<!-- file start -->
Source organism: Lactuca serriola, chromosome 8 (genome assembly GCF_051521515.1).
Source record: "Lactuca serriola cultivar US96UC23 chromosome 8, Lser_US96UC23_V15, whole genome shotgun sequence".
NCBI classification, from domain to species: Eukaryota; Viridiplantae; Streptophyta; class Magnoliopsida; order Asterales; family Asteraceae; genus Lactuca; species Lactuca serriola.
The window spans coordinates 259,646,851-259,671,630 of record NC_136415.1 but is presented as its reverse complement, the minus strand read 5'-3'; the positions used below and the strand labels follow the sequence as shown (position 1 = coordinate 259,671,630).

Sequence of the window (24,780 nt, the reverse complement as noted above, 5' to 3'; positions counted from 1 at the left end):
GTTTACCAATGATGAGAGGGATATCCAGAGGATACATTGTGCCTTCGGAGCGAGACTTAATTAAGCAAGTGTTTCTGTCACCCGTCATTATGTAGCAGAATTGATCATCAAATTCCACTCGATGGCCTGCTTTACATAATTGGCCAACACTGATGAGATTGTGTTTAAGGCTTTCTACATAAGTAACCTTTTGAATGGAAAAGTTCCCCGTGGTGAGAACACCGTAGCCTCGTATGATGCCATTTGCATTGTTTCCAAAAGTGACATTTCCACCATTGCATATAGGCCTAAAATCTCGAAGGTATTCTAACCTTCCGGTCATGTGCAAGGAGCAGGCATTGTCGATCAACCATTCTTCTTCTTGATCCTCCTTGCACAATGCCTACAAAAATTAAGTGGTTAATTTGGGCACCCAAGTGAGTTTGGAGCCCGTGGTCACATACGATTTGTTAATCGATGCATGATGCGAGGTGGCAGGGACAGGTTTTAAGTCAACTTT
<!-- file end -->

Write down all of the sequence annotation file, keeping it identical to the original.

Source organism: Lactuca serriola, chromosome 8 (genome assembly GCF_051521515.1).
Source record: "Lactuca serriola cultivar US96UC23 chromosome 8, Lser_US96UC23_V15, whole genome shotgun sequence".
NCBI classification, from domain to species: Eukaryota; Viridiplantae; Streptophyta; class Magnoliopsida; order Asterales; family Asteraceae; genus Lactuca; species Lactuca serriola.
The window spans coordinates 259,646,851-259,671,630 of record NC_136415.1 but is presented as its reverse complement, the minus strand read 5'-3'; the positions used below and the strand labels follow the sequence as shown (position 1 = coordinate 259,671,630).

Sequence of the window (24,780 nt, the reverse complement as noted above, 5' to 3'; positions counted from 1 at the left end):
GTTTACCAATGATGAGAGGGATATCCAGAGGATACATTGTGCCTTCGGAGCGAGACTTAATTAAGCAAGTGTTTCTGTCACCCGTCATTATGTAGCAGAATTGATCATCAAATTCCACTCGATGGCCTGCTTTACATAATTGGCCAACACTGATGAGATTGTGTTTAAGGCTTTCTACATAAGTAACCTTTTGAATGGAAAAGTTCCCCGTGGTGAGAACACCGTAGCCTCGTATGATGCCATTTGCATTGTTTCCAAAAGTGACATTTCCACCATTGCATATAGGCCTAAAATCTCGAAGGTATTCTAACCTTCCGGTCATGTGCAAGGAGCAGGCATTGTCGATCAACCATTCTTCTTCTTGATCCTCCTTGCACAATGCCTACAAAAATTAAGTGGTTAATTTGGGCACCCAAGTGAGTTTGGAGCCCGTGGTCACATACGATTTGTTAATCGATGCATGATGCGAGGTGGCAGGGACAGGTTTTAAGTCAACTTT